And every Pitt fan started flashing back (“Over Macho Grande?” “No. I don’t think I’ll ever get over Macho Grande.”) to December 2009 against Cinci.
The game appeared to be slipping away with 4:29 left when punter Matt Yoklic dropped a snap at the Pitt 30, setting up Duke’s final touchdown and the second by quarterback Brandon Connette.
“Our coverage units, special teams in general, all four phases,” coach Paul Chryst said, pointing out one of the areas where Pitt needs to improve.
Um, yeah. Who’s in charge of special teams? No, really. Who is in charge? It’s not listed on the “Coaches” page aside from one graduate assistant. I mean, I can understand not wanting to take the “credit” but usually someone is given the job. I have to assume it is the head coach. It might be time for him to put a little more time on that aspect. [EDITOR NOTE: Not sure how I missed this factoid, but it seems that special teams coach is “by committee” per Sam Werner of the PG: “Chryst said this morning that he isn’t going to revisit the concept of coaching special teams by committee (Chris Haering is sort of the de facto coordinator, but really all of the coaches work with the special teams units)…” Hopefully he revisits it after this year, because this approach hasn’t looked any better in year 2 than in year 1.]
Now on the silver lining front, Pitt didn’t lose the game. Pitt, when it has close games in past years has not handled that well.
We have to be better at closing out a game,” Chryst said.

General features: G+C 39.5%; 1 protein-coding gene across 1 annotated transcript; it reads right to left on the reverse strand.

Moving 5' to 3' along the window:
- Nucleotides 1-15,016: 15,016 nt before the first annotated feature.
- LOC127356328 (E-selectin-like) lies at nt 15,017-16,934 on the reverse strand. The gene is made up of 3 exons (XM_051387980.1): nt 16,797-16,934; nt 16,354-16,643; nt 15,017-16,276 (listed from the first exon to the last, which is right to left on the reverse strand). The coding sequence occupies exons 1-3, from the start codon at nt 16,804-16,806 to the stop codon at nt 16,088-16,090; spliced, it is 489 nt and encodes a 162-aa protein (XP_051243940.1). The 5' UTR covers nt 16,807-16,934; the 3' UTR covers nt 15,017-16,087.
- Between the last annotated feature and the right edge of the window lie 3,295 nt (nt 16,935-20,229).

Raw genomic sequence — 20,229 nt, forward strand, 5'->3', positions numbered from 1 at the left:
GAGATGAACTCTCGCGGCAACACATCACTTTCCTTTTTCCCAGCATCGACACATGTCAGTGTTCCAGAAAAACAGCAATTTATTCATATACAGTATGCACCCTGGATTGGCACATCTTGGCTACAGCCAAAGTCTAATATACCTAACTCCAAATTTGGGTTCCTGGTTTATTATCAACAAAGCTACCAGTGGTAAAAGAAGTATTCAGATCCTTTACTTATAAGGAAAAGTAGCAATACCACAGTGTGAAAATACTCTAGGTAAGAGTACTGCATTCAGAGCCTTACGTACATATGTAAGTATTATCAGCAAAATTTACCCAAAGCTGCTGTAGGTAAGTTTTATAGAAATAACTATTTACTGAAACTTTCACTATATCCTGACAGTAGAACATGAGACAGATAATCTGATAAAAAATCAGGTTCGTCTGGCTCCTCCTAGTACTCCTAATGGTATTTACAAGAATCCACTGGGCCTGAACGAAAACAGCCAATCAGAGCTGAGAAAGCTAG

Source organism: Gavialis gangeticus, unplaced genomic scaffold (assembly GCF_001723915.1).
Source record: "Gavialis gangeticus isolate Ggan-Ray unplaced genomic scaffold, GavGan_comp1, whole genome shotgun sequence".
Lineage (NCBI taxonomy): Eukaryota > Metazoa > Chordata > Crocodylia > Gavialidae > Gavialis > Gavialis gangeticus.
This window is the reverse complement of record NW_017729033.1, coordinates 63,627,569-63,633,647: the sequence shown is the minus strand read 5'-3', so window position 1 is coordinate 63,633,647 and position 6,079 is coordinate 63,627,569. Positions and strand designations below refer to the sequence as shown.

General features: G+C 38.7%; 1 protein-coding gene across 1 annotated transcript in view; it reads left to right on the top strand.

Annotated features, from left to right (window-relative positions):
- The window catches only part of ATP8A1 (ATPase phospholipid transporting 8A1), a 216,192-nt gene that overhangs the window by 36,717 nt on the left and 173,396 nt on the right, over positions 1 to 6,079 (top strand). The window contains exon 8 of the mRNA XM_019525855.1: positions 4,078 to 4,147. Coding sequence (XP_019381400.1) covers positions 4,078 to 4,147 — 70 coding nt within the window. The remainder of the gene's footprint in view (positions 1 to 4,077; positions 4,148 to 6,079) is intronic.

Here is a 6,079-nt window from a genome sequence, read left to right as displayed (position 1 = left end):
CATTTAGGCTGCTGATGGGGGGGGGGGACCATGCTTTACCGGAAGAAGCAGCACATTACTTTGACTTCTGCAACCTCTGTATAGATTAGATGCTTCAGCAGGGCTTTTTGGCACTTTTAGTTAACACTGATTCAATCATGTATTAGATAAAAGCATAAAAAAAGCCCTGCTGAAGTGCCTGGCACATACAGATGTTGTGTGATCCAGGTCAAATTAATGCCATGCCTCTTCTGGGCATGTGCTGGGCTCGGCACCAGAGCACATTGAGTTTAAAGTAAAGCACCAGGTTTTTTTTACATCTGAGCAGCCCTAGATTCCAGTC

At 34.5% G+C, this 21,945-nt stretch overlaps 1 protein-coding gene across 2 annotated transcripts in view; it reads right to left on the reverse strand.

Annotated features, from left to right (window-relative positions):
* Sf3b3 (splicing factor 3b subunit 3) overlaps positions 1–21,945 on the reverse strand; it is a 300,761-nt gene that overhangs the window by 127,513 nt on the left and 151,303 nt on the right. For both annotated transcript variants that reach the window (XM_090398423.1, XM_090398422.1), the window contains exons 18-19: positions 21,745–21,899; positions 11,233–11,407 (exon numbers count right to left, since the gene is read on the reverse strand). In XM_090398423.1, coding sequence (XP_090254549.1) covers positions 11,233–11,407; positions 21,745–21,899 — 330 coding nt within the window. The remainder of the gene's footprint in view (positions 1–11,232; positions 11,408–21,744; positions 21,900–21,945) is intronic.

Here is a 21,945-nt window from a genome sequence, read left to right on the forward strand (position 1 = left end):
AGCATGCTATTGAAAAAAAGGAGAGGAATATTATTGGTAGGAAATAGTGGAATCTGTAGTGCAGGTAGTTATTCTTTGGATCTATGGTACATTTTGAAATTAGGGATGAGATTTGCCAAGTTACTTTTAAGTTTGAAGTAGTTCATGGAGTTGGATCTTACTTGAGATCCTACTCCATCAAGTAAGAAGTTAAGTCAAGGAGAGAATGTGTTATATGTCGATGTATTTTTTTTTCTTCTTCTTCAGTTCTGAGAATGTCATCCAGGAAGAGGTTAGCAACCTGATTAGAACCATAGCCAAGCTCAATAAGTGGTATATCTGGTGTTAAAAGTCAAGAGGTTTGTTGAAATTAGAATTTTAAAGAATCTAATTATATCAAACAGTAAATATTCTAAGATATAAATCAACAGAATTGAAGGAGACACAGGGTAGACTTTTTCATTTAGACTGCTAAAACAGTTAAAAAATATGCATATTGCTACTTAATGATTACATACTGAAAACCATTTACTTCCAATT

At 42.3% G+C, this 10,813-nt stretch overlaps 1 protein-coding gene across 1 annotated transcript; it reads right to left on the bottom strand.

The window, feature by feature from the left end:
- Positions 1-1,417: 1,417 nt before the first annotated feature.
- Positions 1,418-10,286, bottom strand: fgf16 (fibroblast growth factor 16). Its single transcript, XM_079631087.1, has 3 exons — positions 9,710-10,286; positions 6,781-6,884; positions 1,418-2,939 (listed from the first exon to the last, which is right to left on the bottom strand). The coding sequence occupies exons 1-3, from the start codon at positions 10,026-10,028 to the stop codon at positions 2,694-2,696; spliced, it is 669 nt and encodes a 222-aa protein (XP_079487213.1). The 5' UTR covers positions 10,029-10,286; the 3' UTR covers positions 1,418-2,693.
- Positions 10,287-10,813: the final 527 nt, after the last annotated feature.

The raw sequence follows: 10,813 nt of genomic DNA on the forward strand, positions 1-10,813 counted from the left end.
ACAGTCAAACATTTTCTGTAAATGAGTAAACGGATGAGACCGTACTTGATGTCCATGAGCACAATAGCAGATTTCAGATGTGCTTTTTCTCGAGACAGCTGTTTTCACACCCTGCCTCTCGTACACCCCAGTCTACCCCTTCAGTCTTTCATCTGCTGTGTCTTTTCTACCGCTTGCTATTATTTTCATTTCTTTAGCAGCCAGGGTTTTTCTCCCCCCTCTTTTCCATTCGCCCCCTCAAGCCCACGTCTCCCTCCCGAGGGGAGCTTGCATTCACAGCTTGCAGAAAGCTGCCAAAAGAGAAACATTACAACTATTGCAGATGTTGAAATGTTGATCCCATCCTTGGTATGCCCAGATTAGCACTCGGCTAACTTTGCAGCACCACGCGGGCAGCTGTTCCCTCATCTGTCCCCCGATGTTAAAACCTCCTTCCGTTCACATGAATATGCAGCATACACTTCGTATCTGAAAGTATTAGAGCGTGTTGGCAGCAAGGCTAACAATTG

“We need to work on some stuff,” said defensive tackle Aaron Donald, who had a sack and another tackle for a loss. “We got a win, so we’re going to be happy about the win, but I’m kind of disappointed as far as letting them score 55 points on us. I’m real disappointed in that part.”
Street, who has been around long enough to have seen some devastating losses, said he couldn’t help but think about Pitt losing leads against Iowa in 2011 and Notre Dame last year.
“Those close games, we couldn’t finish,” he said. “Today was a true test. I think it’s a good indication of where we’re at. Wins and losses come a dime a dozen, but effort can’t be matched.”
Then he added: “Of course, we have to get better.”
Pitt was 3-9 the past 3 years in games decided by 7 points or less (including those come from ahead losses to ND, WVU and Iowa). This time they at least hung on and did enough.
Now from the Duke side. Duke Head Coach Dave Cutcliffe saw that kind of offense Pitt ran back when he was the head coach at Ole Miss.
Back when Duke coach David Cutcliffe was coaching in the SEC, with SEC-sized players, he would run an offense similar to the one Pittsburgh used to shred Duke’s defense for 598 yards, he said. The Panthers ran the ball effectively to set up big passing plays, an age-old strategy that worked all day.
Due to the Panthers’ success on the ground, Duke safeties were cheating up and letting receivers get behind them. That happened on consecutive plays to safety Dwayne Norman, who was beaten on a 67-yard touchdown pass to Devin Street and a 69-yard toss to Tyler Boyd.
“Young men are fighters and competitors, and if they come out being successful running the ball on you, everyone wants to stop the run,” Cutcliffe said. “There are people that are pass-first, and there are people that are run-first, and you can’t cross over in that circumstance.
“When you’re in a deep zone, you’re trying to keep it all in front of you. You get mesmerized if you’re not careful at safety. I don’t have to see the tape to know you get mesmerized at safety with the play-fake. They’re big, they put that ball in there, and by the time you think it’s past, it is past. Well that’s too late with a guy that runs as well as their guys do.”
Duke — despite all the points their defense gave up — has to be wondering “what if” after 4 turnovers that led to 14 points. Cost them drives and possibly their own points.